Young Males are More Likely to be Driving Without Insurance or a Liscense

Potentially lethal unlicensed drivers tend to be younger and male, driving up to a staggering 3.7 million hours a month according to a report published this week in the latest edition of Advanced Driving, the IAM members' magazine.

Neil Greig, IAM Motoring Trust Director, said that a new ten point plan is needed to prepare young people to drive safely on their own or with passengers after their test.

"We don't want to demonise young drivers, but research shows that uninsured drivers are typically young males living in urban areas - 60 per cent of those convicted of uninsured driving are under 25, and half are under 20," said Mr Greig, writing in the newly revamped IAM magazine.

"These drivers have a high risk of crashing and there is a perception among their peers that they can ‘get away with it'. Young people must be convinced that the only way to drive is fully licensed and insured.  The majority of safe younger drivers should have their efforts supported. They should know that the police and justice system targets the reckless minority that break the law," said Mr Greig.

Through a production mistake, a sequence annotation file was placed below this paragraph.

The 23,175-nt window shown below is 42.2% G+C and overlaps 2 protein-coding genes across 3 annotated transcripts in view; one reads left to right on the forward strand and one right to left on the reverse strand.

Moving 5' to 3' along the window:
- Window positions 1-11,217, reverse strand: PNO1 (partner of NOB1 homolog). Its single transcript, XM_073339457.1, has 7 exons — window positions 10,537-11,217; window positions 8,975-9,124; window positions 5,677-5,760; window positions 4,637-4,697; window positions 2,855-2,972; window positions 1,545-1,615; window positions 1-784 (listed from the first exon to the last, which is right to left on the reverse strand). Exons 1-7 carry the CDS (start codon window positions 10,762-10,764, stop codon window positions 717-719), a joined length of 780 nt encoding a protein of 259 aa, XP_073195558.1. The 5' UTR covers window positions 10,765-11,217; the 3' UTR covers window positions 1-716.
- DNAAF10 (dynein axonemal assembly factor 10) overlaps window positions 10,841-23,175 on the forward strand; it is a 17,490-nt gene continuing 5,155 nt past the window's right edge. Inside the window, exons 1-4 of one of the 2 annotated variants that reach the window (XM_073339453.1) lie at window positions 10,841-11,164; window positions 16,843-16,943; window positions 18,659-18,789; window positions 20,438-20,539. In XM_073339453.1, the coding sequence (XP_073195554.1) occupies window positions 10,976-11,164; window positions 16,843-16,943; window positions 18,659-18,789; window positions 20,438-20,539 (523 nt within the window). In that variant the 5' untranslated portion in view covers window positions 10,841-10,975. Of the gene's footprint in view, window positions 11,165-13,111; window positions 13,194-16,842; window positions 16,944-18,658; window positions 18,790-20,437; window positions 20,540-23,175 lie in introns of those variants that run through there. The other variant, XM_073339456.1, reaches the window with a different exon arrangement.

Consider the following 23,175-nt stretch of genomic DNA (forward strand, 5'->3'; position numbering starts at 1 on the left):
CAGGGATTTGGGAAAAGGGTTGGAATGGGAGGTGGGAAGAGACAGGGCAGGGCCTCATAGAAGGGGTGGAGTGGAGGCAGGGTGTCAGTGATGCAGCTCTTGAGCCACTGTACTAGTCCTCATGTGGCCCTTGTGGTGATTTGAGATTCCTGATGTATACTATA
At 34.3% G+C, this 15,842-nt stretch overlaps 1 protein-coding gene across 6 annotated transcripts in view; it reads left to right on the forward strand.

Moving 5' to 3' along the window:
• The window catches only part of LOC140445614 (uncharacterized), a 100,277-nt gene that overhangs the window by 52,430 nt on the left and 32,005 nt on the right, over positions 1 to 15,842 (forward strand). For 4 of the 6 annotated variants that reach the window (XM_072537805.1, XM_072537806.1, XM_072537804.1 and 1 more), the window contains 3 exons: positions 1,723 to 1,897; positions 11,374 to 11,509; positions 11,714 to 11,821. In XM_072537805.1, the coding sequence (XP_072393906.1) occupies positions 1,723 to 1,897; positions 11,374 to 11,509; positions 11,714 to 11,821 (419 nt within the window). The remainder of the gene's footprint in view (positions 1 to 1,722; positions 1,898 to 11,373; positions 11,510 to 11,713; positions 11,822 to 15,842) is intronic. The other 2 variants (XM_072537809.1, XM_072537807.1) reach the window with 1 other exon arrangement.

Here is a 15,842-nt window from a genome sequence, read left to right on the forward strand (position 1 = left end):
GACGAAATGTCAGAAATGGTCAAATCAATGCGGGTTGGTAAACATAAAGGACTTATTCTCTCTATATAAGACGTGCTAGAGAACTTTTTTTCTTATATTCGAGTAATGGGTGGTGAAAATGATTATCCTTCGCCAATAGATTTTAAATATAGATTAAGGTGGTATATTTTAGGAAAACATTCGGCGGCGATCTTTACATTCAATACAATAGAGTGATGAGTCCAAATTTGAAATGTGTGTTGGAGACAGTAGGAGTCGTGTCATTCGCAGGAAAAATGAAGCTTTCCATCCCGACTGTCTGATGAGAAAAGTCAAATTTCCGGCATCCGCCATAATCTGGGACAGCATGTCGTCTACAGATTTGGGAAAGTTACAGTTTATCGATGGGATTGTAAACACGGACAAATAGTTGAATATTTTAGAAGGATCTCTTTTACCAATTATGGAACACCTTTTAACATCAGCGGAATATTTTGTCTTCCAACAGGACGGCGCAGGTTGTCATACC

Mr Greig said that identifying the reckless young driver is key - there should be a better system to require them to go on a rectification course even for minor offences.

"Despite successes in reducing the number of deaths and injuries on Britain's roads, younger drivers are not getting any safer," said Mr Greig.

The report Young Drivers: Where and when they are unsafe says that the combined effects of age and driving experience result in fewer crashes.

"We know novice drivers, particularly those under 20, are most at risk in the early weeks after they pass their driving test," said Mr Greig.

The IAM propose a ten point plan for young drivers which will improve road safety for road users of all ages.

1.Understanding the greatest risk

2.Focus on rural roads

3.Start at school

4.Parental involvement

5.Low premiums for low risk learners

6.Identify the reckless

7.Target police enforcement

8.Continual improvement

9.Make roads safer

10.Incentivise driver aids

13 November 2008 Staff

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